A Desk Full of Memories
2016-01-02The adage “what’s old is new again” is especially apropos when applied to one of the Terrace Park Historical Society’s most recent acquisitions, a desk used for display and business transitions nearly 100 years ago.
Here’s the background: From 1914 until 1986, Denison Lane was known as Eveland lumber yard property, the site of Terrace Park Lumber Company and at various times the source of building materials, maintenance supplies, coal and heating oil for local homes and farms. In the early 1900s, customers would visit the one-story office building to peruse catalogs and place orders with proprietor George Eveland.
After World War I, customers were served by George’s sons Miles and Harry, and after World War II Harry’s sons George and Clarence, known by the nickname Red, oversaw operations. Transactions were conducted on an oak veneer desk – listed in furniture catalogs from the 1920s as a “stand-up accountant’s desk” - that stood 58 inches high and 6 feet long. Thick catalogs from Cincinnati area building supply distributors were kept on the top shelf and promotional flyers for smaller items like wire fencing and nails resided on the space below.
George’s son Tom – a member of the fourth generation of Evelands associated with the lumber company – acquired the desk after the property was sold in 1986 to Denison Development Company for construction of the houses that gave Terrace Park Denison Lane. About 20 years later Tom sold the desk for $100 to Terrace Park resident and land surveyor Lee Nordloh, who used it in Wooster Pike office.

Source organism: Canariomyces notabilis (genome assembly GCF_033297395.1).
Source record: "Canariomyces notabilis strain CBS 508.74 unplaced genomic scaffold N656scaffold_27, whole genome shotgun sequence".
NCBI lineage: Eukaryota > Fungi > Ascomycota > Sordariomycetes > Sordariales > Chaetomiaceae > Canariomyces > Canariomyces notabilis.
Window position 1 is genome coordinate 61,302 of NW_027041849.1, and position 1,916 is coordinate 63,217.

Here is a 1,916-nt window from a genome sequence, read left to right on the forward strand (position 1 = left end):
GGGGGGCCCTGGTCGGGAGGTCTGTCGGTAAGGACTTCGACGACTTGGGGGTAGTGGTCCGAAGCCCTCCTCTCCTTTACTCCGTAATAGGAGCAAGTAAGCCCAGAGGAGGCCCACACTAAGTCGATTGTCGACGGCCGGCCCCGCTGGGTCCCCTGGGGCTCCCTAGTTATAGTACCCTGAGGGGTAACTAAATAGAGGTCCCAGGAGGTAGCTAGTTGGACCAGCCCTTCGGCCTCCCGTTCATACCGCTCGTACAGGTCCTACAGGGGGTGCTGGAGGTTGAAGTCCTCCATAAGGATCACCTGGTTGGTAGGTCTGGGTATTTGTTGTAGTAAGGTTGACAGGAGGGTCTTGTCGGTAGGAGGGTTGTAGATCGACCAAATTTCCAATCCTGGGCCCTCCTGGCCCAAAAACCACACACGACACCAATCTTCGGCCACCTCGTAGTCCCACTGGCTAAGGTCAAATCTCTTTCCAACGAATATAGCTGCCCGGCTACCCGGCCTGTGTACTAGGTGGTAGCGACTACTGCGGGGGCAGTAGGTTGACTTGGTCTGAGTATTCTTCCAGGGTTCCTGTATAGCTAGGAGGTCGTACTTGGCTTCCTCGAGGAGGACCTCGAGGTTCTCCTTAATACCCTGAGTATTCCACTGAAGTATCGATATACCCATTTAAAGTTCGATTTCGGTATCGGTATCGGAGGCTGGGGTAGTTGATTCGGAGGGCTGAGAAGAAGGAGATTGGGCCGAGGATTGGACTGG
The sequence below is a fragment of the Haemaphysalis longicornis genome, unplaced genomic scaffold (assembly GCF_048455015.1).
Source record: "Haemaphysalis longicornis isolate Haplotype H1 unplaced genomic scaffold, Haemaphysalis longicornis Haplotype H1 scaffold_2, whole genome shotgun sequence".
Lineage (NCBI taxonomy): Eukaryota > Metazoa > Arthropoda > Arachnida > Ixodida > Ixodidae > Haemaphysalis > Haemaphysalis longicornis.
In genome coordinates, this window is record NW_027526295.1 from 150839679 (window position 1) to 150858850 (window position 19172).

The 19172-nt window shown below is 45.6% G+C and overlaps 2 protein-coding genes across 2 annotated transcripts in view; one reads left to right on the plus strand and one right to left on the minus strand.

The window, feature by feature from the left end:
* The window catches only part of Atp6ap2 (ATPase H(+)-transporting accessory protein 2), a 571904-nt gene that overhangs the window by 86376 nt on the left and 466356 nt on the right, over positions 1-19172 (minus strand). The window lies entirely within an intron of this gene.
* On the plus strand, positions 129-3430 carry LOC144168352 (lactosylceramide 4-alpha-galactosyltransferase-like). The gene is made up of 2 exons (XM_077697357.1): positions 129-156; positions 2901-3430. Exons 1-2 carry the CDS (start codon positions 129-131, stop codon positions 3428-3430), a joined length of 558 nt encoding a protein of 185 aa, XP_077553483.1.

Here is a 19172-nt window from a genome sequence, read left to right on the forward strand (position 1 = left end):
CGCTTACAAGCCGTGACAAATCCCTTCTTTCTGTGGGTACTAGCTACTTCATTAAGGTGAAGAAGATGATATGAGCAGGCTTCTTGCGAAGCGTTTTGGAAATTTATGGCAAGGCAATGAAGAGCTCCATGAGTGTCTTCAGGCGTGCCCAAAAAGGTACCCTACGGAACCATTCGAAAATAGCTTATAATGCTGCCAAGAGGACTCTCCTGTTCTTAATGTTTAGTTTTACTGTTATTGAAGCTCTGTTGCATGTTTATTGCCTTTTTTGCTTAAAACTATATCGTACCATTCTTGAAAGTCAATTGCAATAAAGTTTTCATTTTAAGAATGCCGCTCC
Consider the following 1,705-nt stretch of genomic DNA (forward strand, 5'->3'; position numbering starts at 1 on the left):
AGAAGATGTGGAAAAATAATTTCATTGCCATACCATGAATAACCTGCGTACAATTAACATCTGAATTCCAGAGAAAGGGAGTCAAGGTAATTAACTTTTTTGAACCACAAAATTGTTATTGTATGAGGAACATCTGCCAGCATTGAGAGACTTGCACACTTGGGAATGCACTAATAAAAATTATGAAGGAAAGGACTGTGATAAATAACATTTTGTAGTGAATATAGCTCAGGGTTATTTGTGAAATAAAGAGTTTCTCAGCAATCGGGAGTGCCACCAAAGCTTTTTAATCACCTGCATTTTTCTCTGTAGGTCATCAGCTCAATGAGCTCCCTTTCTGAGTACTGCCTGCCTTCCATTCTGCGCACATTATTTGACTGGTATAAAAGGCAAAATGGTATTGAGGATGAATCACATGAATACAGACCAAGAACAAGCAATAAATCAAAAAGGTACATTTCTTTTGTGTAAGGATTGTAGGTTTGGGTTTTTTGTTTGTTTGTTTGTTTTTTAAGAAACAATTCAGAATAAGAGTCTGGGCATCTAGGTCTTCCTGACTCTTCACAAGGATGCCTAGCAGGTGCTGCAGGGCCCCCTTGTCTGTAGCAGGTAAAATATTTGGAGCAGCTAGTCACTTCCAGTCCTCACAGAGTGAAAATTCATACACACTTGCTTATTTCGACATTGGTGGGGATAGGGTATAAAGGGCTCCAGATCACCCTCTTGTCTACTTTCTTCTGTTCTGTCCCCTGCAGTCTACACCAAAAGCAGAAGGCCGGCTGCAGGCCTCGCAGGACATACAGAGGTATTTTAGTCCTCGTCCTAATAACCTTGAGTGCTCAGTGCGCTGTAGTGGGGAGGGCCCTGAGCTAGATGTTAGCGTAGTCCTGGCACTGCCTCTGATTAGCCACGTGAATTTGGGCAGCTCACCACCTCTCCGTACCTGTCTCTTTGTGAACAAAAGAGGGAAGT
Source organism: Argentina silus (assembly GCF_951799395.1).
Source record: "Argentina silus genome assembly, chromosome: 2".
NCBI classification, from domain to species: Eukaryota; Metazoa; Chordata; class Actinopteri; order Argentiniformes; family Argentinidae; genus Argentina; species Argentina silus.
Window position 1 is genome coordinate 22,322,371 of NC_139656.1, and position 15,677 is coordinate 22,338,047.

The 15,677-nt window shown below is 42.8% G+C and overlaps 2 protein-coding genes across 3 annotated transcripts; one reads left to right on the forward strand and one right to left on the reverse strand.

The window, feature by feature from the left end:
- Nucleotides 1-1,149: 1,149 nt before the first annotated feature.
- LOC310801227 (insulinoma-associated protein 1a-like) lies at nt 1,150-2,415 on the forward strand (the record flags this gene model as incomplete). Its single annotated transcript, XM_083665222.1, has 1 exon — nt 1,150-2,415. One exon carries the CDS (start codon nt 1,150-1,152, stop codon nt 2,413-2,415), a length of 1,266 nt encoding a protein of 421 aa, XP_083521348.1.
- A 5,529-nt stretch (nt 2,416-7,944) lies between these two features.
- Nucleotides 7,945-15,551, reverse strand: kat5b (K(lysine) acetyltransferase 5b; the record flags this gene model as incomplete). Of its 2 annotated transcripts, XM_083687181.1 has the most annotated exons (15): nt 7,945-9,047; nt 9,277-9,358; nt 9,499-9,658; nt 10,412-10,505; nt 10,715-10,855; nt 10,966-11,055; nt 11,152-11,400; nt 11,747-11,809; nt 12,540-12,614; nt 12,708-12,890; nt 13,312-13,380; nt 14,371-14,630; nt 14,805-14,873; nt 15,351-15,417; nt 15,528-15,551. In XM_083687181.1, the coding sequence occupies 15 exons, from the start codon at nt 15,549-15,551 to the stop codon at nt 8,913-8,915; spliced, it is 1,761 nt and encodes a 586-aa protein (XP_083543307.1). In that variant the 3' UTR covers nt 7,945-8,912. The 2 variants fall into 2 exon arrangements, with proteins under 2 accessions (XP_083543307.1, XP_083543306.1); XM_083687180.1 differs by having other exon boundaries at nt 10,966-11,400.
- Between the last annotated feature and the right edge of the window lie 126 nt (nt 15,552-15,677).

When Lee retired and closed his office in early 2015, he fulfilled the contingency that came with the desk. “Tom sold it to me for just $100 providing I donated it to the Terrace Park Historical Society when I was finished with it,” Lee said. So it is that today the desk again commands attention as a focal point for the display of sale items. Its shelves and drawers offer Terrace Park Historical Society offerings – CDs, books, notecards, posters, limited edition prints and stationery.
But thanks to Lee Nordloh’s generosity and thoughtful respect for the past, visitors will also find the remnants of Terrace Park Lumber Company he found in the desk along with artifacts he and others have donated to the historical society. Of note:
A 1935 letter from The H. Belmer Company, manufacturer of wire goods, that encouraged the Evelands to stock-up on fencing, saying, “Due to (the) improved financial condition of the farmer, resulting from increased prices for farm products, we believe that this spring there will be considerable repair and replacement of fence lines;’ and
A 1912 price list for yellow pine lumber, flyers that offer galvanized steel coal buckets for $2.50 each, contractor’s wheelbarrows for $27.95, a dozen steel coal and coke forks for $36, puttyless utility windows and a variety of supplies used by local farmers; and
A 1950s plat book of Terrace Park Lee acquired from Roger Ward, retired Army Corps of Engineers surveyor.
(From the February, 2016 Village Views, submitted by Sue Porter)